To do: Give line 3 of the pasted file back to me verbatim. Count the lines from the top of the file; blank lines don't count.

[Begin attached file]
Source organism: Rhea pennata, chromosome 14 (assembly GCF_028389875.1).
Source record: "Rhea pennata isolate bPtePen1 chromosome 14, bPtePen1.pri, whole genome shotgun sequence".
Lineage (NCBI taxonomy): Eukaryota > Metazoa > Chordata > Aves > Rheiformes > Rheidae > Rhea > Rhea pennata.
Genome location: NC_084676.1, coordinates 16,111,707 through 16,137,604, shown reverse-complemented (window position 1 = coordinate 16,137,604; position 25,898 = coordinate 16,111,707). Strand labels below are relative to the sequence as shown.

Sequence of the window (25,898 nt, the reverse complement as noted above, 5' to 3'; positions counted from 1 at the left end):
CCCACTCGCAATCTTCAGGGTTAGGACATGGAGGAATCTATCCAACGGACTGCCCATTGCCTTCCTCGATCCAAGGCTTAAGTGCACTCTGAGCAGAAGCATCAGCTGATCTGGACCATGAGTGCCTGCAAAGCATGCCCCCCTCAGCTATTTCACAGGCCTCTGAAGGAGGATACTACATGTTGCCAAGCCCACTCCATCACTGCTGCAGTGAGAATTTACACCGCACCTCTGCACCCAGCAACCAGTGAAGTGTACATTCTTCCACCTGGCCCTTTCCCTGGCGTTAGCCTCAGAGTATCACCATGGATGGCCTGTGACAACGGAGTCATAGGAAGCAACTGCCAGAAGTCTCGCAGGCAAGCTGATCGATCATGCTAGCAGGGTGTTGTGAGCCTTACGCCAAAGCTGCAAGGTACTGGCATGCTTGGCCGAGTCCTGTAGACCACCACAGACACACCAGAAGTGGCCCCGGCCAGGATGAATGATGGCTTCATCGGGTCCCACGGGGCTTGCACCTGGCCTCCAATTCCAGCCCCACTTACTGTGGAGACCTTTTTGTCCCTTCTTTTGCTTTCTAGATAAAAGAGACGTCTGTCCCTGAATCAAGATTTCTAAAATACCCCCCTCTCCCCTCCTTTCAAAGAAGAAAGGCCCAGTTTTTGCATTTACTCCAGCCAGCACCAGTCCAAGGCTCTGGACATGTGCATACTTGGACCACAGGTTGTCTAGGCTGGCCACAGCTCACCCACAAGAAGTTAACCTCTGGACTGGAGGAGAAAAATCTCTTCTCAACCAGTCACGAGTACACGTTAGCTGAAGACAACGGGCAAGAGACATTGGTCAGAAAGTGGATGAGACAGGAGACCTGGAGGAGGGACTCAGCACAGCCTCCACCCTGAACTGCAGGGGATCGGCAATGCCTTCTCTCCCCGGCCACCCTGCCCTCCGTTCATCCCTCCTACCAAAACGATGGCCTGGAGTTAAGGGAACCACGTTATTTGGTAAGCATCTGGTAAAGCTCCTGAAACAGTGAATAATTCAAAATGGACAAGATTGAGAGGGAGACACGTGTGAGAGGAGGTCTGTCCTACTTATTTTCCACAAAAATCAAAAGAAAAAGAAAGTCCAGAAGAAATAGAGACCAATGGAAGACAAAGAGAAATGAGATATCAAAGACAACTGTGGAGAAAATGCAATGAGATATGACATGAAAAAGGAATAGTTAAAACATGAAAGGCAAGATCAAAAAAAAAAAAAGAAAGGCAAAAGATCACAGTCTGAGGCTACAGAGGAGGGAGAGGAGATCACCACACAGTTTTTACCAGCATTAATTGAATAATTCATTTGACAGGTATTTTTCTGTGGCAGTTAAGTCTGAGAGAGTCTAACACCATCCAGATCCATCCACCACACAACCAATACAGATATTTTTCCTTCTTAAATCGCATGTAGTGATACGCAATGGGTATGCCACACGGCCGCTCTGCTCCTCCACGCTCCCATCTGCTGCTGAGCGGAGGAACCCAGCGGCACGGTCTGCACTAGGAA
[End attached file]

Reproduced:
Lineage (NCBI taxonomy): Eukaryota > Metazoa > Chordata > Aves > Rheiformes > Rheidae > Rhea > Rhea pennata.